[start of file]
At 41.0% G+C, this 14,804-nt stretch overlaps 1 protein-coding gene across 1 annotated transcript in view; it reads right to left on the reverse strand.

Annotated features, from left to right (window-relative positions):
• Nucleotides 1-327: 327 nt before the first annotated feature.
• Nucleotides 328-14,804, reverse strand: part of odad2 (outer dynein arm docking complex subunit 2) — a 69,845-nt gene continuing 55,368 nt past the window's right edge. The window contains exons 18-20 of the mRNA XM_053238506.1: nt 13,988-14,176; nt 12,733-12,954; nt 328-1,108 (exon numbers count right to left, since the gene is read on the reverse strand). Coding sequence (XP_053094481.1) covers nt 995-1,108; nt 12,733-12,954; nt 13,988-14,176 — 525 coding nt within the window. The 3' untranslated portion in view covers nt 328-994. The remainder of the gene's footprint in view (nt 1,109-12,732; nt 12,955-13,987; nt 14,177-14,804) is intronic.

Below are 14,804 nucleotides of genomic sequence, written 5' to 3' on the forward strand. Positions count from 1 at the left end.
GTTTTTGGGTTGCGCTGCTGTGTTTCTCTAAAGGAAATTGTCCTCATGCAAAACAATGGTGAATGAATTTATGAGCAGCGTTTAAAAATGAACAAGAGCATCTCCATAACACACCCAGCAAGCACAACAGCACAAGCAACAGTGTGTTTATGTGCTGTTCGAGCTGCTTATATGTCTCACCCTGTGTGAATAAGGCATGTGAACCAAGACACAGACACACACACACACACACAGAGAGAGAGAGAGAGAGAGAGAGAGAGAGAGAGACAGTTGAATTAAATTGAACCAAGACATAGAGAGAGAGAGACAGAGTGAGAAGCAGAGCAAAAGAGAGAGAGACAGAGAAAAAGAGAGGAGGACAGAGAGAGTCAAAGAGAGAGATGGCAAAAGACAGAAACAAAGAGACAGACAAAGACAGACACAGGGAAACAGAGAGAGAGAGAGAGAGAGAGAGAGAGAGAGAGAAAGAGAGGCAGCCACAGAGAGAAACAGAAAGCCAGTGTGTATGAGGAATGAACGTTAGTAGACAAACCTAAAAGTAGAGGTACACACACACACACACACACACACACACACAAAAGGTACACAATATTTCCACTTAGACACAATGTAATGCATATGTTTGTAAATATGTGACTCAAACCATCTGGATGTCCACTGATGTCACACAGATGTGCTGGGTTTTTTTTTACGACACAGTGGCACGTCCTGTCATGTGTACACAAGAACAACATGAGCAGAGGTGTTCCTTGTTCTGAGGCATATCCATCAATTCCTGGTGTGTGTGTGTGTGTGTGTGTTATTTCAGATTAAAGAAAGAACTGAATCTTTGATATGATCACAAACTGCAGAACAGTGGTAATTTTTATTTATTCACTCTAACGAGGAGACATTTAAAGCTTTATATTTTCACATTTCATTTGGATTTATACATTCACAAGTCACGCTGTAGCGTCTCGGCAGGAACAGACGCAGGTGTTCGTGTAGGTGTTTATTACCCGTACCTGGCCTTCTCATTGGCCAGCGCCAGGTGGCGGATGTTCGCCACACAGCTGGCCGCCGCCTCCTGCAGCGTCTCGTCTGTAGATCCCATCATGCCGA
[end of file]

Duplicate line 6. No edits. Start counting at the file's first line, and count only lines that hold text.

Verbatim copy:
GTTTTTGGGTTGCGCTGCTGTGTTTCTCTAAAGGAAATTGTCCTCATGCAAAACAATGGTGAATGAATTTATGAGCAGCGTTTAAAAATGAACAAGAGCATCTCCATAACACACCCAGCAAGCACAACAGCACAAGCAACAGTGTGTTTATGTGCTGTTCGAGCTGCTTATATGTCTCACCCTGTGTGAATAAGGCATGTGAACCAAGACACAGACACACACACACACACACAGAGAGAGAGAGAGAGAGAGAGAGAGAGAGAGAGACAGTTGAATTAAATTGAACCAAGACATAGAGAGAGAGAGACAGAGTGAGAAGCAGAGCAAAAGAGAGAGAGACAGAGAAAAAGAGAGGAGGACAGAGAGAGTCAAAGAGAGAGATGGCAAAAGACAGAAACAAAGAGACAGACAAAGACAGACACAGGGAAACAGAGAGAGAGAGAGAGAGAGAGAGAGAGAGAGAGAAAGAGAGGCAGCCACAGAGAGAAACAGAAAGCCAGTGTGTATGAGGAATGAACGTTAGTAGACAAACCTAAAAGTAGAGGTACACACACACACACACACACACACACACACAAAAGGTACACAATATTTCCACTTAGACACAATGTAATGCATATGTTTGTAAATATGTGACTCAAACCATCTGGATGTCCACTGATGTCACACAGATGTGCTGGGTTTTTTTTTACGACACAGTGGCACGTCCTGTCATGTGTACACAAGAACAACATGAGCAGAGGTGTTCCTTGTTCTGAGGCATATCCATCAATTCCTGGTGTGTGTGTGTGTGTGTGTGTTATTTCAGATTAAAGAAAGAACTGAATCTTTGATATGATCACAAACTGCAGAACAGTGGTAATTTTTATTTATTCACTCTAACGAGGAGACATTTAAAGCTTTATATTTTCACATTTCATTTGGATTTATACATTCACAAGTCACGCTGTAGCGTCTCGGCAGGAACAGACGCAGGTGTTCGTGTAGGTGTTTATTACCCGTACCTGGCCTTCTCATTGGCCAGCGCCAGGTGGCGGATGTTCGCCACACAGCTGGCCGCCGCCTCCTGCAGCGTCTCGTCTGTAGATCCCATCATGCCGA